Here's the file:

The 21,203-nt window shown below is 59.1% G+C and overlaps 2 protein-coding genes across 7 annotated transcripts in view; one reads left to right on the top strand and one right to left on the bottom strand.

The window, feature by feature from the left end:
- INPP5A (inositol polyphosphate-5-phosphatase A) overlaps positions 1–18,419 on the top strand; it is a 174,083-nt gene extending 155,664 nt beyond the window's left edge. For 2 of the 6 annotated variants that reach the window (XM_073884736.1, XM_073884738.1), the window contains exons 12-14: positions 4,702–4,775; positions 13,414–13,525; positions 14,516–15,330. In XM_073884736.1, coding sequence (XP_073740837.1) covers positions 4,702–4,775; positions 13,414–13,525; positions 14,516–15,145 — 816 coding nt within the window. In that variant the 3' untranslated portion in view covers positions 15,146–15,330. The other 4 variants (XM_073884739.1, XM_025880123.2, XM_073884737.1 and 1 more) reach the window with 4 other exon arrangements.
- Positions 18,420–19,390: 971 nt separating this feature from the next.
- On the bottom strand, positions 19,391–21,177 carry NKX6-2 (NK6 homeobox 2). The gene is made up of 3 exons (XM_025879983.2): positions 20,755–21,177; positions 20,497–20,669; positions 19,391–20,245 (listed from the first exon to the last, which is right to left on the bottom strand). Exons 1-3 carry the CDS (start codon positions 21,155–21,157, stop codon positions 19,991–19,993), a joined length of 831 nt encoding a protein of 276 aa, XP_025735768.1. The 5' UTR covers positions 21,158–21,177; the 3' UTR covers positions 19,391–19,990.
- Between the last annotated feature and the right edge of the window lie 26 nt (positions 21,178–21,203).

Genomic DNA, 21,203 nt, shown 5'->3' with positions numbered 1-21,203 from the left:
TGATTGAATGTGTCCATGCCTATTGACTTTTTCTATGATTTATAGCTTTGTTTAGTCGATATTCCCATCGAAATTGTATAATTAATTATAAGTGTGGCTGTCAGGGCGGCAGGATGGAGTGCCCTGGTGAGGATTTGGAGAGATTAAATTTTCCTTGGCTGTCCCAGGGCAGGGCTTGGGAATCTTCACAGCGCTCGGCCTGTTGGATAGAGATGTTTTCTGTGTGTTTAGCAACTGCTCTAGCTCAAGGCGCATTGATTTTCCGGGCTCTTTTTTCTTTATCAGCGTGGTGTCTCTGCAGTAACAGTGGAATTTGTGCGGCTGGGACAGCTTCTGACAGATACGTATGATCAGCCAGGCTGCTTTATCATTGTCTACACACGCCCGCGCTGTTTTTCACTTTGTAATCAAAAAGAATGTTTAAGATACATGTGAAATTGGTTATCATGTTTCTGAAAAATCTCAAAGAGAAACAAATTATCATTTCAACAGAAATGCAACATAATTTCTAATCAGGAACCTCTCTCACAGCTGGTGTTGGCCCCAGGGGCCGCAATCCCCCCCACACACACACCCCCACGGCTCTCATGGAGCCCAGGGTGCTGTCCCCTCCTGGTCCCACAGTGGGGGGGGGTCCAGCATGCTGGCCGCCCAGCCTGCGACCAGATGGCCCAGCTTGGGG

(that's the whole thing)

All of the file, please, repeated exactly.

The 21,203-nt window shown below is 59.1% G+C and overlaps 2 protein-coding genes across 7 annotated transcripts in view; one reads left to right on the top strand and one right to left on the bottom strand.

The window, feature by feature from the left end:
- INPP5A (inositol polyphosphate-5-phosphatase A) overlaps positions 1–18,419 on the top strand; it is a 174,083-nt gene extending 155,664 nt beyond the window's left edge. For 2 of the 6 annotated variants that reach the window (XM_073884736.1, XM_073884738.1), the window contains exons 12-14: positions 4,702–4,775; positions 13,414–13,525; positions 14,516–15,330. In XM_073884736.1, coding sequence (XP_073740837.1) covers positions 4,702–4,775; positions 13,414–13,525; positions 14,516–15,145 — 816 coding nt within the window. In that variant the 3' untranslated portion in view covers positions 15,146–15,330. The other 4 variants (XM_073884739.1, XM_025880123.2, XM_073884737.1 and 1 more) reach the window with 4 other exon arrangements.
- Positions 18,420–19,390: 971 nt separating this feature from the next.
- On the bottom strand, positions 19,391–21,177 carry NKX6-2 (NK6 homeobox 2). The gene is made up of 3 exons (XM_025879983.2): positions 20,755–21,177; positions 20,497–20,669; positions 19,391–20,245 (listed from the first exon to the last, which is right to left on the bottom strand). Exons 1-3 carry the CDS (start codon positions 21,155–21,157, stop codon positions 19,991–19,993), a joined length of 831 nt encoding a protein of 276 aa, XP_025735768.1. The 5' UTR covers positions 21,158–21,177; the 3' UTR covers positions 19,391–19,990.
- Between the last annotated feature and the right edge of the window lie 26 nt (positions 21,178–21,203).

Genomic DNA, 21,203 nt, shown 5'->3' with positions numbered 1-21,203 from the left:
TGATTGAATGTGTCCATGCCTATTGACTTTTTCTATGATTTATAGCTTTGTTTAGTCGATATTCCCATCGAAATTGTATAATTAATTATAAGTGTGGCTGTCAGGGCGGCAGGATGGAGTGCCCTGGTGAGGATTTGGAGAGATTAAATTTTCCTTGGCTGTCCCAGGGCAGGGCTTGGGAATCTTCACAGCGCTCGGCCTGTTGGATAGAGATGTTTTCTGTGTGTTTAGCAACTGCTCTAGCTCAAGGCGCATTGATTTTCCGGGCTCTTTTTTCTTTATCAGCGTGGTGTCTCTGCAGTAACAGTGGAATTTGTGCGGCTGGGACAGCTTCTGACAGATACGTATGATCAGCCAGGCTGCTTTATCATTGTCTACACACGCCCGCGCTGTTTTTCACTTTGTAATCAAAAAGAATGTTTAAGATACATGTGAAATTGGTTATCATGTTTCTGAAAAATCTCAAAGAGAAACAAATTATCATTTCAACAGAAATGCAACATAATTTCTAATCAGGAACCTCTCTCACAGCTGGTGTTGGCCCCAGGGGCCGCAATCCCCCCCACACACACACCCCCACGGCTCTCATGGAGCCCAGGGTGCTGTCCCCTCCTGGTCCCACAGTGGGGGGGGGTCCAGCATGCTGGCCGCCCAGCCTGCGACCAGATGGCCCAGCTTGGGG